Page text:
Direct Relief sends medical aid; ShelterBox to send team
The Russian invasion of Ukraine has prompted two local nonprofits to send aid or people to Europe.
Direct Relief has sent its first shipment of medical aid to Ukraine since the invasion, Tony Morain, the Goleta-based nonprofit’s vice president of communications, told the News-Press on Tuesday.
“The first shipment should arrive in Poland by the end of the week, then brought over into Ukraine by the Ukranian Ministry of Health,” Mr. Morain said.
The ministry sent Direct Relief a comprehensive list of needed medications, which the nonprofit assembled.
The requested items varied from blood pressure support to intubation/ventilation, IV antibiotics, fluids, Mr. Morain said. He added that Direct Relief has received requests for combat application tourniquets and bandages.
The health ministry also asked Direct Relief for at least 500 medical outreach packs, and Mr. Morain said needs vary from tranexamic acid, used to control severe bleeding, to oxygen supplies.
Certainly Direct Relief is sending a lot of aid to Ukraine.
“Everyone here feels this is an achievement, but it’s not enough,” Mr. Morain said. “That feeling drives us to continue to do more.”
On Tuesday, Santa Barbara-based ShelterBox USA told the News-Press that it was sending a team to Eastern Europe to assess needs and see if its aid would be suitable.
“ShelterBox is deploying a response team to the region to begin assessing the humanitarian needs related to the displacement crisis in Ukraine, including the emergency shelter needs for refugees,” ShelterBox USA President Kerri Murray said in a statement. “The team from ShelterBox includes highly-trained security, safety, and logistics personnel, who will coordinate with other humanitarian agencies to understand the gaps in emergency shelter and what are the urgently needed household aid items that will be needed over the weeks and months to come.”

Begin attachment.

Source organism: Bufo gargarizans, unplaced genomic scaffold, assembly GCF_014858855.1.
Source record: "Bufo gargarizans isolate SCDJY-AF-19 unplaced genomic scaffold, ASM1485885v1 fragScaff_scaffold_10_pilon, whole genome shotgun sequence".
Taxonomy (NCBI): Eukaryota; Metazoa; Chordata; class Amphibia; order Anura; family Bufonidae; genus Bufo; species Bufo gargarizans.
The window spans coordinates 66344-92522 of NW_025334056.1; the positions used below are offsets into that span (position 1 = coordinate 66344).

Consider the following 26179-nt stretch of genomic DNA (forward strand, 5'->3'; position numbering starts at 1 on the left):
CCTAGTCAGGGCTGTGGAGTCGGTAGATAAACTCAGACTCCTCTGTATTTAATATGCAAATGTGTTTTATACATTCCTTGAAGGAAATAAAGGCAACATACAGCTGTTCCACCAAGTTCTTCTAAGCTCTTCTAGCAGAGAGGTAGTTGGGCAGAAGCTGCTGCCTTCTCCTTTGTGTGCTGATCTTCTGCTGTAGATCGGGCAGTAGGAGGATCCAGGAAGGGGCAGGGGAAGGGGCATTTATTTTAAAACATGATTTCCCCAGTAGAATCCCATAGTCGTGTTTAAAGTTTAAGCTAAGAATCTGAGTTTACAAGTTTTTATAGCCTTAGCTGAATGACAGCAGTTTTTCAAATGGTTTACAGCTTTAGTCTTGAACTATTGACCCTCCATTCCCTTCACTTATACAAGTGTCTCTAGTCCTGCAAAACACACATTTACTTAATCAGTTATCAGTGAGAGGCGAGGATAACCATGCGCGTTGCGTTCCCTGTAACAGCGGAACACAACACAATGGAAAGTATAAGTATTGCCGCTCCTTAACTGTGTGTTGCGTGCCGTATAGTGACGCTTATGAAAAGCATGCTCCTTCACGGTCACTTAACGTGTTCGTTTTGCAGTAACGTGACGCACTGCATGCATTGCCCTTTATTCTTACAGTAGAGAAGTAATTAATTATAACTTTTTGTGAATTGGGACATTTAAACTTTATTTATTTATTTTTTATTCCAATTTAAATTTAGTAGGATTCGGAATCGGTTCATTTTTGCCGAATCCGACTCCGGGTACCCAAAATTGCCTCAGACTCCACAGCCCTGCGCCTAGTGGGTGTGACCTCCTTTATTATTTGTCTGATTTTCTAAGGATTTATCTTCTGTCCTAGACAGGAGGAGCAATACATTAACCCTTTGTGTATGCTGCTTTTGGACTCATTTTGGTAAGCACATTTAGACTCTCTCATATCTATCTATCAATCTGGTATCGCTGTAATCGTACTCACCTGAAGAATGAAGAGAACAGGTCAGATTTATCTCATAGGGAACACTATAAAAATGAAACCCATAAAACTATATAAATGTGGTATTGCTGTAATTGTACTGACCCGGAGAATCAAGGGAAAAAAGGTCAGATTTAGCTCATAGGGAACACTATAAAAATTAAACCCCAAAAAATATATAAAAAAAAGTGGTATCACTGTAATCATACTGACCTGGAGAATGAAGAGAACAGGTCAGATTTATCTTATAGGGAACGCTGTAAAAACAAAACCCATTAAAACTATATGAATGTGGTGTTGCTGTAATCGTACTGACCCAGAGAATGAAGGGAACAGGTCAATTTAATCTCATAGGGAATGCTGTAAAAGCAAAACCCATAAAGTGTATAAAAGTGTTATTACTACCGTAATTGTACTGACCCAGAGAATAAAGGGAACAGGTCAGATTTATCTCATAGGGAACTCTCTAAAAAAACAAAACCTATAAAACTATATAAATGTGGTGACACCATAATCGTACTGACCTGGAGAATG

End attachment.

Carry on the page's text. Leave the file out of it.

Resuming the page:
The United Nations estimated that as many as 12 million people may need humanitarian help. The U.N. expects 6.7 million to be internally displaced and up to 4 million refugees fleeing from the country.
So far, more than 660,000 have reportedly fled Ukraine in freezing temperatures to neighboring countries, ShelterBox noted.
“ShelterBox routinely responds to conflict-related displacement, providing families with a range of items, including emergency tents and tarpaulins, heavy blankets, sleeping mats, water filters, solar lights, kitchen sets, tools, and more,” Ms. Murray said. “We customize our humanitarian aid packages to meet the unique needs of the displacement. We are working to understand where and how we can make the biggest difference in this rapidly-evolving crisis.”
ShelterBox is coordinating with local authorities, Rotary International and other aid organizations.
In other developments Tuesday:
— The Associated Press reported an escalation Tuesday by Russian forces as they attacked urban areas. Russia bombarded Kharkiv’s central square and Kyiv’s main TV tower.
— A missile hit a private maternity clinic near Kyiv. Everyone was evacuated, and while damaged, the building remains standing.
— A missile attack came close to the Babyn Yar memorial in Kyiv. The memorial is dedicated to Holocaust victims.
Moshe Reuven Azman, the chief rabbi in Ukraine, said three missiles hit the area and condemned the attacks. On his Facebook page, he called them “war crimes.”
— A senior Ukrainian official said on Ukrainian TV on Tuesday that intel from Russian security forces sympathetic to Ukraine helped to “neutralize” two Chechen death squads sent to kill Ukraine President Volodymyr Zelensky.
The information came from inside the Russian FSB, said Oleksiy Danilov, secretary of Ukraine’s National Security and Defense Council.
President Zelensky has declined offers from the West to be evacuated as he stays in Kyiv and leads his country in its determined resistance to the Russians.